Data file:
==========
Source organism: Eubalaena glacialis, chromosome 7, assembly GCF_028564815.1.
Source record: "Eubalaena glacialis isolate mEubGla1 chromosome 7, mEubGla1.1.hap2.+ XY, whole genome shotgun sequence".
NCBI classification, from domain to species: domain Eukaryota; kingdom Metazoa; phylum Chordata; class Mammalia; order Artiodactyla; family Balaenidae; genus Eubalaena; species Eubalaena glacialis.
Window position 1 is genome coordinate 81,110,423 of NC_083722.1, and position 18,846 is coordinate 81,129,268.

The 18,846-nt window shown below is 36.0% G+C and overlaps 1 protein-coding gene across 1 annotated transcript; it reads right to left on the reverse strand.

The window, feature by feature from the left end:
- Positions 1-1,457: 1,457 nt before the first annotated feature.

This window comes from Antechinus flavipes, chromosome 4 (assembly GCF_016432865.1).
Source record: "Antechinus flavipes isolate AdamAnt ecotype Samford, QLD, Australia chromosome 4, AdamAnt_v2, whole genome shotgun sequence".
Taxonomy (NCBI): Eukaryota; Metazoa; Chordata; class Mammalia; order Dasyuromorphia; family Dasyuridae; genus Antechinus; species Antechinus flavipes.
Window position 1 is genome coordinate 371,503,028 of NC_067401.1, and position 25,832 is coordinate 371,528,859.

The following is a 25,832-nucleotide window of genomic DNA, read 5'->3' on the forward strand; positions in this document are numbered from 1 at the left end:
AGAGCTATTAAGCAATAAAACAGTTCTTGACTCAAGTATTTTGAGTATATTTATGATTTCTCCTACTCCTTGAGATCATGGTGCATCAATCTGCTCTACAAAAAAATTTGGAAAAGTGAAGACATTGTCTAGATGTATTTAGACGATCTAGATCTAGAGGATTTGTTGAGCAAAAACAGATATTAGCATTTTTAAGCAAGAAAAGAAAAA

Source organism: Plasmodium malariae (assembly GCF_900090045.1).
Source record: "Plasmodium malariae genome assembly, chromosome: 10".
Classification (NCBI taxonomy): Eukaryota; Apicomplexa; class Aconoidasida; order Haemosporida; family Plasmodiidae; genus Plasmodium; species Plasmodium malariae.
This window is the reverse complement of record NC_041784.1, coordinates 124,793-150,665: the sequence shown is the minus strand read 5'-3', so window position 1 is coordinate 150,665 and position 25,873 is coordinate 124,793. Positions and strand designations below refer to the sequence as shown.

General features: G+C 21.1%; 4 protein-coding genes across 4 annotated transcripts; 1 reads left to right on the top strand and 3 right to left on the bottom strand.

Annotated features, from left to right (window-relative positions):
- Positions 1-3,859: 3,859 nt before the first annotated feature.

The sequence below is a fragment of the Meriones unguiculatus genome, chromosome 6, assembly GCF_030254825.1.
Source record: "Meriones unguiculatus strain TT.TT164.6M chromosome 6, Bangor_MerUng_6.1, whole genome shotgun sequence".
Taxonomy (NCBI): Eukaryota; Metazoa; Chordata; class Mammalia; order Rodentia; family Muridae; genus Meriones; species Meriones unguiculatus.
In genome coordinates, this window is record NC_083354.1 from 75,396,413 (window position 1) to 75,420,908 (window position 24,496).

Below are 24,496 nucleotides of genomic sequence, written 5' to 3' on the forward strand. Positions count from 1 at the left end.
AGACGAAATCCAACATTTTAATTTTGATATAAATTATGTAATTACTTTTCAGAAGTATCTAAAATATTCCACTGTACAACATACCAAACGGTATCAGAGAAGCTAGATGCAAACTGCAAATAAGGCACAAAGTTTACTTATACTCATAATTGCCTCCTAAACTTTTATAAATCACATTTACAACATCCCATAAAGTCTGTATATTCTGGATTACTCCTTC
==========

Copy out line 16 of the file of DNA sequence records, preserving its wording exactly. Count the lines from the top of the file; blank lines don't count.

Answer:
Classification (NCBI taxonomy): Eukaryota; Apicomplexa; class Aconoidasida; order Haemosporida; family Plasmodiidae; genus Plasmodium; species Plasmodium malariae.